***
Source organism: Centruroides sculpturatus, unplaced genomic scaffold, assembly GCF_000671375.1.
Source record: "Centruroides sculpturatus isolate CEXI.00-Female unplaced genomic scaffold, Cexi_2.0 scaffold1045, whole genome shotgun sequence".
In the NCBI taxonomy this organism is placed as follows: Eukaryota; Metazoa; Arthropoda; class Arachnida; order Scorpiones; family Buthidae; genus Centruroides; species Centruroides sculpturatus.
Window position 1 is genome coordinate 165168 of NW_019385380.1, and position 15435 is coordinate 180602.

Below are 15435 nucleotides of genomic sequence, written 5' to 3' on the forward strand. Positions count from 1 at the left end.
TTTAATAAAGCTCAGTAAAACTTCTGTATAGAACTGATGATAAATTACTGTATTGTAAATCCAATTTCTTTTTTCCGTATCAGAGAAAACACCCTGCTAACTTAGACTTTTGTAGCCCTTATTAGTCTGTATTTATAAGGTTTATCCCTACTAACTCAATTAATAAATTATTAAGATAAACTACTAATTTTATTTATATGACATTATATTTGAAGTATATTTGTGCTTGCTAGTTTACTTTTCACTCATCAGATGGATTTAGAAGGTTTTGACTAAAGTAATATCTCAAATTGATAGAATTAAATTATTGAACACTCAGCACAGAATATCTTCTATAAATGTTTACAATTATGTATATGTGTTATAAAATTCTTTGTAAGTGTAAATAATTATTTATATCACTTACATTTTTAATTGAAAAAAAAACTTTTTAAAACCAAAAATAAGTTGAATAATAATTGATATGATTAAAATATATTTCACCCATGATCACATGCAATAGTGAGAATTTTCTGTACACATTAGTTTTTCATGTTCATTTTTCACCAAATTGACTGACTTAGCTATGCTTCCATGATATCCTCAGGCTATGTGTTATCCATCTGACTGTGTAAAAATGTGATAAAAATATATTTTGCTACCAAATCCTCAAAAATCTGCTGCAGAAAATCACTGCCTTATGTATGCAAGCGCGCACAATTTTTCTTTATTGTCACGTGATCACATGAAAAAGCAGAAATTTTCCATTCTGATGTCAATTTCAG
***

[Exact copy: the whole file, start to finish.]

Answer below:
Source organism: Centruroides sculpturatus, unplaced genomic scaffold, assembly GCF_000671375.1.
Source record: "Centruroides sculpturatus isolate CEXI.00-Female unplaced genomic scaffold, Cexi_2.0 scaffold1045, whole genome shotgun sequence".
In the NCBI taxonomy this organism is placed as follows: Eukaryota; Metazoa; Arthropoda; class Arachnida; order Scorpiones; family Buthidae; genus Centruroides; species Centruroides sculpturatus.
Window position 1 is genome coordinate 165168 of NW_019385380.1, and position 15435 is coordinate 180602.

Below are 15435 nucleotides of genomic sequence, written 5' to 3' on the forward strand. Positions count from 1 at the left end.
TTTAATAAAGCTCAGTAAAACTTCTGTATAGAACTGATGATAAATTACTGTATTGTAAATCCAATTTCTTTTTTCCGTATCAGAGAAAACACCCTGCTAACTTAGACTTTTGTAGCCCTTATTAGTCTGTATTTATAAGGTTTATCCCTACTAACTCAATTAATAAATTATTAAGATAAACTACTAATTTTATTTATATGACATTATATTTGAAGTATATTTGTGCTTGCTAGTTTACTTTTCACTCATCAGATGGATTTAGAAGGTTTTGACTAAAGTAATATCTCAAATTGATAGAATTAAATTATTGAACACTCAGCACAGAATATCTTCTATAAATGTTTACAATTATGTATATGTGTTATAAAATTCTTTGTAAGTGTAAATAATTATTTATATCACTTACATTTTTAATTGAAAAAAAAACTTTTTAAAACCAAAAATAAGTTGAATAATAATTGATATGATTAAAATATATTTCACCCATGATCACATGCAATAGTGAGAATTTTCTGTACACATTAGTTTTTCATGTTCATTTTTCACCAAATTGACTGACTTAGCTATGCTTCCATGATATCCTCAGGCTATGTGTTATCCATCTGACTGTGTAAAAATGTGATAAAAATATATTTTGCTACCAAATCCTCAAAAATCTGCTGCAGAAAATCACTGCCTTATGTATGCAAGCGCGCACAATTTTTCTTTATTGTCACGTGATCACATGAAAAAGCAGAAATTTTCCATTCTGATGTCAATTTCAG